According to The Times this morning, the eurozone’s recovery remains fragile and is vulnerable to frail consumer demand and the risk of a further rise in the already strong euro.
This was the view of the International Monetary Fund, which has just carried out its annual "health check" of the eurozone’s economic prospects. It agreed that short-term prospects were better than had been forecast but called for "urgent action to tackle both immediate problems and deep-seated long-term challenges".
But Michael Deppler, director of the IMF’s European Department, was not convinced that the necessary measures were in place. "The area’s structural and fiscal policies do not add up to the forward-looking response needed to revive long-term growth and deal with fiscal pressure arising from rapid population ageing," he said.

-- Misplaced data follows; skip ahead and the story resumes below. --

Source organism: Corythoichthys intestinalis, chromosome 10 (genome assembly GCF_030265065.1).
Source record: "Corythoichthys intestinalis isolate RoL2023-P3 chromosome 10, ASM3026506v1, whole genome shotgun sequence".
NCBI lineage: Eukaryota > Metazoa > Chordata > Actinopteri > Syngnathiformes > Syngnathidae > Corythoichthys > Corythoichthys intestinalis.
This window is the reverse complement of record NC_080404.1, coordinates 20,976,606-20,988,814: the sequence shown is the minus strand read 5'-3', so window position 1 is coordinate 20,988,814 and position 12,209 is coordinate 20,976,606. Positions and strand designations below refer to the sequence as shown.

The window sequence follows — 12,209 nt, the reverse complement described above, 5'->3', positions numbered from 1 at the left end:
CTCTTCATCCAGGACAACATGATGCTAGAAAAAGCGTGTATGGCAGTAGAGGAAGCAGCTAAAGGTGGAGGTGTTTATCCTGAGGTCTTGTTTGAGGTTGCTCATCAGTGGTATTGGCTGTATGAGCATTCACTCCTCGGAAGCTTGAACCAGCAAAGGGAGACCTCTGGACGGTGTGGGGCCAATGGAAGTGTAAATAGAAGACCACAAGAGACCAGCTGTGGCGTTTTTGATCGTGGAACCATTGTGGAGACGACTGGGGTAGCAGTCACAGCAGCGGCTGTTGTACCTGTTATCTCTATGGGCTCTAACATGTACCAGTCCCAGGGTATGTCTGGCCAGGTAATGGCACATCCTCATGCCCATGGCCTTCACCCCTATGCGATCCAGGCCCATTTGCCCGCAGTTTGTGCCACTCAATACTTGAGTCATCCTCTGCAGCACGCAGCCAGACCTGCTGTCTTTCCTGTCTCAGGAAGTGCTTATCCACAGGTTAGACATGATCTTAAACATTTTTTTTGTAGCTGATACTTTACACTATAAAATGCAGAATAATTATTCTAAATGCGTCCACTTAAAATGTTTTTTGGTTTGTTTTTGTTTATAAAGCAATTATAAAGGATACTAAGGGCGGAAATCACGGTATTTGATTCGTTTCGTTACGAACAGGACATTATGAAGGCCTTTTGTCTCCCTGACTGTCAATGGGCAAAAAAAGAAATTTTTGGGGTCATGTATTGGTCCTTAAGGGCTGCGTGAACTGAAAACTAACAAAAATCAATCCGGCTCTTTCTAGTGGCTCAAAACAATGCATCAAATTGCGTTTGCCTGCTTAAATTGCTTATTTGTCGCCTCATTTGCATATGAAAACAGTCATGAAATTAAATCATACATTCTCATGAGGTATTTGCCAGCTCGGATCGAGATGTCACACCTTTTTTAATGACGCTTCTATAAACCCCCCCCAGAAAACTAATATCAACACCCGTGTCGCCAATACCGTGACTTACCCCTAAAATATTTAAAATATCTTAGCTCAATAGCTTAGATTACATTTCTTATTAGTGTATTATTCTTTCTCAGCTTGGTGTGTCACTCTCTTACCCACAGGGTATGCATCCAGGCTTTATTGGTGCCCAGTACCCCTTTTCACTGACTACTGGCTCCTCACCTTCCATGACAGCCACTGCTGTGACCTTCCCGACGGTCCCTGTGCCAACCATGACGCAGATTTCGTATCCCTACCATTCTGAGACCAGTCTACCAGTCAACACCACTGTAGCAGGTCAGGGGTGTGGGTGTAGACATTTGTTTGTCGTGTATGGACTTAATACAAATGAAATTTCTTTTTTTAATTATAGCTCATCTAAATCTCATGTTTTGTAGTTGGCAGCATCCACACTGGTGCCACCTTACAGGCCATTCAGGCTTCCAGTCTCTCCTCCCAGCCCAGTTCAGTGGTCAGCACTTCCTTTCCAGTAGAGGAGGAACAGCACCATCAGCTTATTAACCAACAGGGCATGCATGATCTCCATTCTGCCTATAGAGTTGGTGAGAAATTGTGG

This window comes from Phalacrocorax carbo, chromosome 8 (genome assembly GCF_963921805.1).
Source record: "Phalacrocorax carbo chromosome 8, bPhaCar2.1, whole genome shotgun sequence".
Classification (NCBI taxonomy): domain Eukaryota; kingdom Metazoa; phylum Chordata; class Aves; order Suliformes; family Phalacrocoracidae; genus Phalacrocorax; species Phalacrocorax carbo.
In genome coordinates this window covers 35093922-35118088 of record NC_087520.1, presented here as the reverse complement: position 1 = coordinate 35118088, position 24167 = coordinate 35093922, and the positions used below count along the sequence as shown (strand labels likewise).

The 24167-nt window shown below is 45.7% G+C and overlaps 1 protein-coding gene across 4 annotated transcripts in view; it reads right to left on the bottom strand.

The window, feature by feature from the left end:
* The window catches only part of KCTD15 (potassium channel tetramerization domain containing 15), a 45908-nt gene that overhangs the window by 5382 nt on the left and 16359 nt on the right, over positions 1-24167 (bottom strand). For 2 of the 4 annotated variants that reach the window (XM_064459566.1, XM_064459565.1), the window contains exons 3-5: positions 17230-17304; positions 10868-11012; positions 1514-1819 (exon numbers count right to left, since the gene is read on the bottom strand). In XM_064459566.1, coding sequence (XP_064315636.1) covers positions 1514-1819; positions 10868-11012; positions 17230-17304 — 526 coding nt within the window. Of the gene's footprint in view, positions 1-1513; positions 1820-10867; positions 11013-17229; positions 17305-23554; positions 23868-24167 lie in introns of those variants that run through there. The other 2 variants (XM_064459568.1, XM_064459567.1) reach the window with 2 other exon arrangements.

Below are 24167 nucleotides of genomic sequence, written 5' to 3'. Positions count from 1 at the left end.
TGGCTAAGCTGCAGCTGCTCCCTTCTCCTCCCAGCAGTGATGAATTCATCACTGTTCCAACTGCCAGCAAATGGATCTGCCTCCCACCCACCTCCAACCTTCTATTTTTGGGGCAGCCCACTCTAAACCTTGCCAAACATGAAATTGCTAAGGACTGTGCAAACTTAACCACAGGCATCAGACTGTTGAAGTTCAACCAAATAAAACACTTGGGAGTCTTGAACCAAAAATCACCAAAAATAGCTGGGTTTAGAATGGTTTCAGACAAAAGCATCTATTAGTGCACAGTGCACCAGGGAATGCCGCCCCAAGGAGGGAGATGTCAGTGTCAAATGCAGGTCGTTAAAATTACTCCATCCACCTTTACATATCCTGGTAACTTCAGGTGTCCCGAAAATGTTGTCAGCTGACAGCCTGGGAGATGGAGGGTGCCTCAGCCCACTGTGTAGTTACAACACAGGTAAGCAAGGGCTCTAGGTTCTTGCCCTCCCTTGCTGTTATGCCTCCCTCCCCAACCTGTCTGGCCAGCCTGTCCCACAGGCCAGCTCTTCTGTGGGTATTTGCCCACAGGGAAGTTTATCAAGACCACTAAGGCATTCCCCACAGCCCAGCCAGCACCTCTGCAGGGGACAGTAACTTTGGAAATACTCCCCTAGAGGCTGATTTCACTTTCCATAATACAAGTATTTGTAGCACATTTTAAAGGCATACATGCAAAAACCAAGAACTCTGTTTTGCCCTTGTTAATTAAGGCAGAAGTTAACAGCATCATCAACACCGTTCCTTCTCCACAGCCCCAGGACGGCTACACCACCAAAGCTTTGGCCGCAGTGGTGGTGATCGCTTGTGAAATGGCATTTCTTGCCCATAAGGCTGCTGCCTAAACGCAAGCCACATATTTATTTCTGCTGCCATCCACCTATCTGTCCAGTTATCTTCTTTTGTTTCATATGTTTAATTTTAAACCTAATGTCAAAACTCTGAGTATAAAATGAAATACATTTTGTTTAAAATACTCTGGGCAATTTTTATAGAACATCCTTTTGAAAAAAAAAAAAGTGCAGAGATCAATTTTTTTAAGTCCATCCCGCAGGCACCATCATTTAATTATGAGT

In a swipe at the EU’s "Lisbon agenda" for economic reform, he cut to the core of the economic pretentions of the eurozone members. "Everything is a priority and, hence, nothing is a priority," Deppler said.
Perhaps they need another task force - to prioritise their priorities. But will they give it sufficient priority?